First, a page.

William Schieffelin Claytor

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William Schieffelin Claytor (January 4, 1908 – July 14, 1967) was an American mathematician specializing in topology. He was born in Norfolk, Virginia, where his father was a dentist. He was the third African-American to get a Ph.D. in mathematics, and the first to publish in a mathematical research journal.[1]


Claytor attended public schools in Washington, DC and also the Hampton Agricultural and Industrial School in Virginia. In 1928 he received his BA from Howard University, where he had been taught by Elbert Cox, the first African-American to get a Ph.D. in mathematics. Dudley Woodard, the second African-American to get a PhD in mathematics, was just setting up the graduate program in math at Howard, and Claytor earned his MA there in 1929, with a thesis supervised by Woodard.[2]

Claytor obtained his Ph.D. from the University of Pennsylvania in 1933 with the dissertation Topological Immersion of Peanian Continua in a Spherical Surface, directed by John R. Kline,[3] who had also supervised Woodard's thesis and was himself a student of R. L. Moore (of the Moore method).[4] Kline wrote to Moore saying: "Claytor wrote a very fine thesis. In many ways I think that it is perhaps the best that I have ever had done under my direction."[1]

In 1934, a paper based on Claytor's thesis appeared in Annals of Mathematics, credited to Schieffelin Claytor, making him the first African-American to publish in a mathematical research journal. In 1937, also in the Annals, he published the paper "Peanian Continua not Imbeddable in a Spherical Surface", also credited to Schieffelin Claytor.

Academic career[edit]

Claytor had taught at HBCU West Virginia State College for three years following his doctorate, not being able to secure a job at a majority institution due to the prevalent racism of the era.[5] At West Virginia his students included Katherine Johnson who later worked on the space program for NASA.[1]

Claytor applied for a National Research Council Fellowship to work at the Institute for Advanced Study (IAS), which at the time was housed in Princeton University, but was rejected on racial grounds.[5] In 1937 he received a Rosenwald Fellowship at the University of Michigan;[6] he stayed there for several years, but was not allowed to attend research seminars.[3] Oswald Veblen had finally been able to offer him a position at the IAS in 1939, independently of Princeton University, but Claytor turned it down.[1]

During the years 1941-1945, Claytor served in the US Army, teaching in the Anti-Aircraft Artillery Schools in Virginia and Georgia.[2] In 1947 he joined the faculty at Howard, where David Blackwell was then chair of the department of mathematics.[7] Claytor taught at Howard until his retirement in 1965, serving as chair himself along the way.[6]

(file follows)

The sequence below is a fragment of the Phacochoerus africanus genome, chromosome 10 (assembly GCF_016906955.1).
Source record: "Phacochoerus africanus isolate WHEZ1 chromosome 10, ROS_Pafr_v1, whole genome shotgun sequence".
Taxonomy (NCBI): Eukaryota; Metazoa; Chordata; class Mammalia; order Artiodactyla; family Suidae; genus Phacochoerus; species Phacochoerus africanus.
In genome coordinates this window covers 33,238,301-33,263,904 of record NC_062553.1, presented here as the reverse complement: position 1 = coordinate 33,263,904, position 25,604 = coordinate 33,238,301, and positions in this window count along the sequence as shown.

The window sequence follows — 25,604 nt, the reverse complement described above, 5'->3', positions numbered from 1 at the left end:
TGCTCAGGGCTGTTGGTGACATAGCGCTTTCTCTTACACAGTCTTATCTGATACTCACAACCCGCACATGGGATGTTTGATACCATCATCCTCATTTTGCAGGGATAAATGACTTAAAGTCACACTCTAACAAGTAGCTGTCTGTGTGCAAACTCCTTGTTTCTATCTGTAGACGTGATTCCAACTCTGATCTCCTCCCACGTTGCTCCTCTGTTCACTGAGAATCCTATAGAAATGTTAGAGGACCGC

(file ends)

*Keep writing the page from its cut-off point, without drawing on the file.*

On August 5, 1947, Claytor married the psychologist Mae Belle Pullins, who also shared his love of mathematics. They had one daughter. He spent the rest of his career at Howard, and despite making many well-received presentations at AMS conferences, he continued to suffer from racial discrimination and was not even allowed to stay in the hotels where the meetings were held.[8]


The National Association of Mathematicians (NAM) has a lecture series named after Claytor and Woodard.[9]

The American Mathematical Society (AMS) has a mid-career research fellowship, the Claytor-Gilmer Fellowship, named after Claytor and Gloria Ford Gilmer.[10]


  1. ^ a b c d William Waldron Schieffelin Claytor at the MacTutor History of Mathematics archive
  2. ^ a b William W. Schieffelin Claytor at the Mathematical Association of America (MAA)
  3. ^ a b Pioneer African American Mathematicians at the University of Pennsylvania Archives and Records Center
  4. ^ William Schieffelin Claytor at the Mathematics Genealogy Project
  5. ^ a b Mathematics and the Politics of Race: The Case of William Claytor by Karen Hunger Parshall, The American Mathematical Monthly, Vol. 123, No. 3 (March 2016), pp 214-240
  6. ^ a b Mathematicians of the African Diaspora at the State University of New York at Buffalo
  7. ^ Grime, David (July 17, 2007). "David Blackwell, Scholar of Probability, Dies at 91". New York Times. Retrieved August 22, 2010.
  8. ^ Unsung: William Claytor by Sabrina Nichelle Collins, Nov 2, 2016
  9. ^ Claytor-Woodard Lecture at the National Association of Mathematicians
  10. ^ "The AMS Claytor-Gilmer Fellowship". American Mathematical Society. Retrieved 2021-05-24.


External links[edit]